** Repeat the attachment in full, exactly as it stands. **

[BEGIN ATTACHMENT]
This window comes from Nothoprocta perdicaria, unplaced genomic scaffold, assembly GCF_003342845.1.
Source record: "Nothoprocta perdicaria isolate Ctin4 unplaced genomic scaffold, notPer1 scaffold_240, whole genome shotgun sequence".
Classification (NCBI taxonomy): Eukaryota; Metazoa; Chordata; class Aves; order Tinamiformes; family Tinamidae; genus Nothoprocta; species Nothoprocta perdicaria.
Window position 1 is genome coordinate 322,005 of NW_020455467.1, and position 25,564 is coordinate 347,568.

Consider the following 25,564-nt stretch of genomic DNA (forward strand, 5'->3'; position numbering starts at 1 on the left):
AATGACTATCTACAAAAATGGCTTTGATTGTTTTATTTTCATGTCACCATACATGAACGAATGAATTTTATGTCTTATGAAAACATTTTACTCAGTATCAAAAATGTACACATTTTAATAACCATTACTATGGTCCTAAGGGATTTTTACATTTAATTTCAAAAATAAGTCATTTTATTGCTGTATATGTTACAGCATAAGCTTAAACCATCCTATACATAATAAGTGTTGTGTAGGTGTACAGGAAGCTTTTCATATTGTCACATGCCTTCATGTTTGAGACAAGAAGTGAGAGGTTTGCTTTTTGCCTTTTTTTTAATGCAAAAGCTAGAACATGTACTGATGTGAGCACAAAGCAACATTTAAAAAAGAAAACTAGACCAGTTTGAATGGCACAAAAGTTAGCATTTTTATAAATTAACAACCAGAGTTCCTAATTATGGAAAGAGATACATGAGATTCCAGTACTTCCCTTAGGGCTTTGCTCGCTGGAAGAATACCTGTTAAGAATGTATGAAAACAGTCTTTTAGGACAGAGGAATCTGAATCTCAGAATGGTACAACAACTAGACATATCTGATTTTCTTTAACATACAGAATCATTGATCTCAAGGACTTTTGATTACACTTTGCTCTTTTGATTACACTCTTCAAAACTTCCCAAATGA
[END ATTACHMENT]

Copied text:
This window comes from Nothoprocta perdicaria, unplaced genomic scaffold, assembly GCF_003342845.1.
Source record: "Nothoprocta perdicaria isolate Ctin4 unplaced genomic scaffold, notPer1 scaffold_240, whole genome shotgun sequence".
Classification (NCBI taxonomy): Eukaryota; Metazoa; Chordata; class Aves; order Tinamiformes; family Tinamidae; genus Nothoprocta; species Nothoprocta perdicaria.
Window position 1 is genome coordinate 322,005 of NW_020455467.1, and position 25,564 is coordinate 347,568.

Consider the following 25,564-nt stretch of genomic DNA (forward strand, 5'->3'; position numbering starts at 1 on the left):
AATGACTATCTACAAAAATGGCTTTGATTGTTTTATTTTCATGTCACCATACATGAACGAATGAATTTTATGTCTTATGAAAACATTTTACTCAGTATCAAAAATGTACACATTTTAATAACCATTACTATGGTCCTAAGGGATTTTTACATTTAATTTCAAAAATAAGTCATTTTATTGCTGTATATGTTACAGCATAAGCTTAAACCATCCTATACATAATAAGTGTTGTGTAGGTGTACAGGAAGCTTTTCATATTGTCACATGCCTTCATGTTTGAGACAAGAAGTGAGAGGTTTGCTTTTTGCCTTTTTTTTAATGCAAAAGCTAGAACATGTACTGATGTGAGCACAAAGCAACATTTAAAAAAGAAAACTAGACCAGTTTGAATGGCACAAAAGTTAGCATTTTTATAAATTAACAACCAGAGTTCCTAATTATGGAAAGAGATACATGAGATTCCAGTACTTCCCTTAGGGCTTTGCTCGCTGGAAGAATACCTGTTAAGAATGTATGAAAACAGTCTTTTAGGACAGAGGAATCTGAATCTCAGAATGGTACAACAACTAGACATATCTGATTTTCTTTAACATACAGAATCATTGATCTCAAGGACTTTTGATTACACTTTGCTCTTTTGATTACACTCTTCAAAACTTCCCAAATGA